who bucked the crowd to predict Nikkei’s recovery offers market insights
ago, we gave a chunk of space to Montrealer Sid Klein to make his case
that the Japanese market had bottomed at a time when few others shared his
optimism. Mr. Klein, who
predicted the cataclysmic meltdown of the early 1990s in Japan, had a fine year.
Nikkei 225, languishing at about 13,000 when we published the piece, has soared
to 17,438. Has the window of
opportunity closed? Nope. Although Mr. Klein believes there’s a chance the
market may weaken in the final quarter, longer term he sees a wonderful bull
market unfolding in Japan. We asked
Mr. Klein to update us on what’s happened over the past year, where he
sees things going and to offer some investment ideas.
to The Globe and Mail, Montreal
benchmark index, the Nikkei 225, bottomed a year ago and has rallied 45 per cent
since. During that time, the
country’s over-the-counter market, a better barometer of the domestic economy,
has risen 350 per cent.
foreign investors, these startling gains have been compounded by the soaring
yen. From last year’s darkness,
Japan’s year-long rebound has ushered in a change in the global equity
landscape. That change will
preserve Western bull markets in the faint and happy memories of those who
charted their own course to the blue chip of the East, Japan.
what’s changing in Japan and what it means to investors.
The Japanese deflated land prices in the 1990s by increasing key tax
rates. The government has changed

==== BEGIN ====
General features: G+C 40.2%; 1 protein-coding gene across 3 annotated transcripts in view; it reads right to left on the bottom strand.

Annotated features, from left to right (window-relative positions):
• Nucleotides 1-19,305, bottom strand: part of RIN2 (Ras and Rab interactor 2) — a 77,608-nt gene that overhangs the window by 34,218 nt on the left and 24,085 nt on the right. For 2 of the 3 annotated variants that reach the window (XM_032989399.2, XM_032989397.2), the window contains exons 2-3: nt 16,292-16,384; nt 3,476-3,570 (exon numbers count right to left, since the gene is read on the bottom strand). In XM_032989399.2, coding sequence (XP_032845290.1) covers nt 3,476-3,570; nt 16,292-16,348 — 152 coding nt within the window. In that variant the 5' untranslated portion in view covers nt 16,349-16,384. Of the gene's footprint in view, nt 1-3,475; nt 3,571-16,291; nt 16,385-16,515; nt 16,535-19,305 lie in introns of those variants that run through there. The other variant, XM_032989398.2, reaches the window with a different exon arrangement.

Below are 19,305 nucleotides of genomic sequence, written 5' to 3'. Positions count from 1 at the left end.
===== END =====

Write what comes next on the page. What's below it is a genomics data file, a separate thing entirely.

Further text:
tack and a variety of taxes are now set to drop in the wake of lower corporate
rates. This will buoy asset prices
and consumer spending. The
securitization of real estate will liberate enormous capital into the markets.
Expanded and extended tax breaks sent housing stocks soaring, and the
government has confirmed it wants to double the housing space over the next five
years. Increased housing stock,
apart from helping the economy, is designed to encourage Japanese families to
have more children. Housing and related industries are at the core of Japan’s
re-emergence as the world’s leading economy.
reform, liquidity, merger and acquisition activity:
The view in these pages a year ago was that stock prices would rise as
investors discovered that they were discounting lower asset prices – prices
that were themselves bottoming. In
fact, this phenomenon has led to gains in the value of stocks that Japanese
companies carry on their balance sheets, bolstering earnings and improving the
condition of pension under funding.
increasing asset prices have been merger and acquisition activity, which has
roughly tripled and has far to go before coming in line with U.S. norms.
Stock prices can look forward to about $400-billion (U.S) being shifted
to mutual funds in April 2000, and July 2001, from the postal insurance fund.
past year the government, through loan programs and eventual bank capital
injections, has helped to reduce the number of insolvencies and the size of bad
debts left behind by companies.
and the yen: With
the full deregulation of brokerage commissions, financial stocks have become
extremely vibrant, in many cases offering double or even triple-digit returns
over the past 12 months. Meanwhile,
the rise in stock prices has increased household wealth.
The shares that rallied most – domestic demand stocks – are those
held by the Japanese public. This
will ultimately increase consumer confidence.
discussed a year ago, this is the opposite situation to New York, where falling
stock prices hurt the consumer. Remember,
too, that the Japanese hold 40 per cent of the world’s savings.
has risen over the past years as foreigners return to the Japanese market.
While the yen may weaken in the fourth quarter as foreigners ease back on
stock purchases, the bigger story is the yen’s unfolding role as the Asian
bloc’s currency. Meanwhile, the
yen’s strength has made other Asian goods more competitive in Japan, which has
shown that it is increasingly sensitive to the need for a healthy Asian economy.
The bottom line: Debt-free companies in key industrie